Ciena’s Mervyn Kelly, EMEA Marketing Director, looks at how networks will need to keep up with the demand following Apple’s iPhone5 launch.
Amid much fanfare, Apple has launched the iPhone 5 and CIO’s must now expect to face a barrage of employees who will want to get their hands on Apple’s latest and greatest device. Key to its enterprise focus is its new 4G LTE connectivity option. In offering ultra-high-speed mobile connectivity, the iPhone 5 has all the capabilities required to allow users to not only surf the web more efficiently, but at a faster speed, something that in the enterprise environment should have a direct and positive impact on mobile work efficiency.
Over the years, Apple has developed applications that are designed to appeal to the enterprise user. To successfully integrate this device into the enterprise environment and fend off stiff competition from the likes of Samsung and HTC, this launch aims to set this device apart from its predecessors. Current applications such as Roambi, Quick Office and OmniFocus are already proving popular in the enterprise market, not only tapping into the great mobile experience, but most importantly, keeping employees productive throughout the day.
However, the success of such applications is reliant of the overall user experience – and this is where network connectivity comes in. Operators need to optimise their backhaul networks to handle high-bandwidth services. The backhaul portion of the network connects base stations to the core network and has a great impact on the quality of service consumers get. Carrier Ethernet offers operators a sound solution to this challenge, combining a cost-effective and scalable architecture that allows carriers to control costs while supporting the next-generation of mobile applications.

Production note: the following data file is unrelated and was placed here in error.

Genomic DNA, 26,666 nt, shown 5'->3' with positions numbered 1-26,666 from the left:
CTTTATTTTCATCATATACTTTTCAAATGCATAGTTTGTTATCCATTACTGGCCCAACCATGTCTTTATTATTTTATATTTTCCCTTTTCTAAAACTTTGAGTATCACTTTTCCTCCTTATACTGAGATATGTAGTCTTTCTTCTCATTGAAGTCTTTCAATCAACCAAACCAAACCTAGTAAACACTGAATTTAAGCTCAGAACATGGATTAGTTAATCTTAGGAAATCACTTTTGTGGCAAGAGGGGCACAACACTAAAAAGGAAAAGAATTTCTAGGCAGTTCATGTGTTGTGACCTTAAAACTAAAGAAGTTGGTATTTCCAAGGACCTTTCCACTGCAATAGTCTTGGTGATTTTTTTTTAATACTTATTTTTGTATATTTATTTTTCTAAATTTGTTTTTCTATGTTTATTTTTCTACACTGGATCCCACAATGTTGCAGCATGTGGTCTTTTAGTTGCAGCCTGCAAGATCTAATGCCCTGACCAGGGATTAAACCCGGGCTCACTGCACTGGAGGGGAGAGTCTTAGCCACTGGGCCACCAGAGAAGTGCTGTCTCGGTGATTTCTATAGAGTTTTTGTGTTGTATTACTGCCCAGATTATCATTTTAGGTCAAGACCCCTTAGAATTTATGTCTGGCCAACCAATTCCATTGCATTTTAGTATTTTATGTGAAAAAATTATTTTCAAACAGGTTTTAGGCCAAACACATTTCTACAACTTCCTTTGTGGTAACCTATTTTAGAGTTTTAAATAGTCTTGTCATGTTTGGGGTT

Putting in place sufficient capacity and resiliency in the backhaul will help operators to cope with the demand for additional bandwidth generated by increasingly powerful smart devices such as the iPhone 5. An Arieso report released earlier this year provides a clear illustration of the volumes of data likely to be consumed; suggesting that the iPhone 4S consumed twice the amount of data as users of the iPhone 4, a trend that is only likely to continue as the UK develops its infrastructure to enable 4G connectivity, in keeping with the new devices offering.